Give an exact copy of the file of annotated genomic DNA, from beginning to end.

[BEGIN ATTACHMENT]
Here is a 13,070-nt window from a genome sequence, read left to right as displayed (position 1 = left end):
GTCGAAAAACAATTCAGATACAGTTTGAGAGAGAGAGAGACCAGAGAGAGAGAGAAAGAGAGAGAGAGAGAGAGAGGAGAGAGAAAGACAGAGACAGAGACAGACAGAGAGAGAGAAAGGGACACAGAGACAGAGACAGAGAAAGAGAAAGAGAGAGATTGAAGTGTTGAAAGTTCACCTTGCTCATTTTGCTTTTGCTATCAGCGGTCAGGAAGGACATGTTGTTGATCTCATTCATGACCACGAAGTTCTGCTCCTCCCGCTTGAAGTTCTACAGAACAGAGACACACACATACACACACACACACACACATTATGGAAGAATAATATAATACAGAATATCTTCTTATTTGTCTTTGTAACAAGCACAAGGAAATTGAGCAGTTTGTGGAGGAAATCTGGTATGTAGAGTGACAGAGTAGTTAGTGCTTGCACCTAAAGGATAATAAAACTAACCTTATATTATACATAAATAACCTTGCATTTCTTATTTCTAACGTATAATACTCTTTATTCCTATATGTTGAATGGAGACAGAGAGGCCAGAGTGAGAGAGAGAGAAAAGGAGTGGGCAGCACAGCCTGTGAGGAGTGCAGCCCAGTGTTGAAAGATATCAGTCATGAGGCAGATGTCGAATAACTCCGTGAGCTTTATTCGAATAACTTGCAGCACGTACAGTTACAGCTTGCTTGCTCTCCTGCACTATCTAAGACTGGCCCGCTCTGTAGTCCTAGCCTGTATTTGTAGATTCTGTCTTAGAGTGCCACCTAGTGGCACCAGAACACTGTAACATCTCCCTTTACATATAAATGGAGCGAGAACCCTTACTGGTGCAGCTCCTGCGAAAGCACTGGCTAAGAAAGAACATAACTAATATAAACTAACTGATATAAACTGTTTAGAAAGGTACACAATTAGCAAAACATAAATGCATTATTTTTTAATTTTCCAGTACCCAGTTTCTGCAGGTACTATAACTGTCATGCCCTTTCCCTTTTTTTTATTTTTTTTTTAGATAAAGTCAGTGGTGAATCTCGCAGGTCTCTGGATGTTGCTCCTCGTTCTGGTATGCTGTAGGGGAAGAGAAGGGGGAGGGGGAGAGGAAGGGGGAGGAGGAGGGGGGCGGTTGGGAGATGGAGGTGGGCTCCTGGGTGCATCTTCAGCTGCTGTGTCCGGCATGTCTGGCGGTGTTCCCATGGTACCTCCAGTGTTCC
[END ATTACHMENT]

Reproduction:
Here is a 13,070-nt window from a genome sequence, read left to right as displayed (position 1 = left end):
GTCGAAAAACAATTCAGATACAGTTTGAGAGAGAGAGAGACCAGAGAGAGAGAGAAAGAGAGAGAGAGAGAGAGAGGAGAGAGAAAGACAGAGACAGAGACAGACAGAGAGAGAGAAAGGGACACAGAGACAGAGACAGAGAAAGAGAAAGAGAGAGATTGAAGTGTTGAAAGTTCACCTTGCTCATTTTGCTTTTGCTATCAGCGGTCAGGAAGGACATGTTGTTGATCTCATTCATGACCACGAAGTTCTGCTCCTCCCGCTTGAAGTTCTACAGAACAGAGACACACACATACACACACACACACACACATTATGGAAGAATAATATAATACAGAATATCTTCTTATTTGTCTTTGTAACAAGCACAAGGAAATTGAGCAGTTTGTGGAGGAAATCTGGTATGTAGAGTGACAGAGTAGTTAGTGCTTGCACCTAAAGGATAATAAAACTAACCTTATATTATACATAAATAACCTTGCATTTCTTATTTCTAACGTATAATACTCTTTATTCCTATATGTTGAATGGAGACAGAGAGGCCAGAGTGAGAGAGAGAGAAAAGGAGTGGGCAGCACAGCCTGTGAGGAGTGCAGCCCAGTGTTGAAAGATATCAGTCATGAGGCAGATGTCGAATAACTCCGTGAGCTTTATTCGAATAACTTGCAGCACGTACAGTTACAGCTTGCTTGCTCTCCTGCACTATCTAAGACTGGCCCGCTCTGTAGTCCTAGCCTGTATTTGTAGATTCTGTCTTAGAGTGCCACCTAGTGGCACCAGAACACTGTAACATCTCCCTTTACATATAAATGGAGCGAGAACCCTTACTGGTGCAGCTCCTGCGAAAGCACTGGCTAAGAAAGAACATAACTAATATAAACTAACTGATATAAACTGTTTAGAAAGGTACACAATTAGCAAAACATAAATGCATTATTTTTTAATTTTCCAGTACCCAGTTTCTGCAGGTACTATAACTGTCATGCCCTTTCCCTTTTTTTTATTTTTTTTTTAGATAAAGTCAGTGGTGAATCTCGCAGGTCTCTGGATGTTGCTCCTCGTTCTGGTATGCTGTAGGGGAAGAGAAGGGGGAGGGGGAGAGGAAGGGGGAGGAGGAGGGGGGCGGTTGGGAGATGGAGGTGGGCTCCTGGGTGCATCTTCAGCTGCTGTGTCCGGCATGTCTGGCGGTGTTCCCATGGTACCTCCAGTGTTCC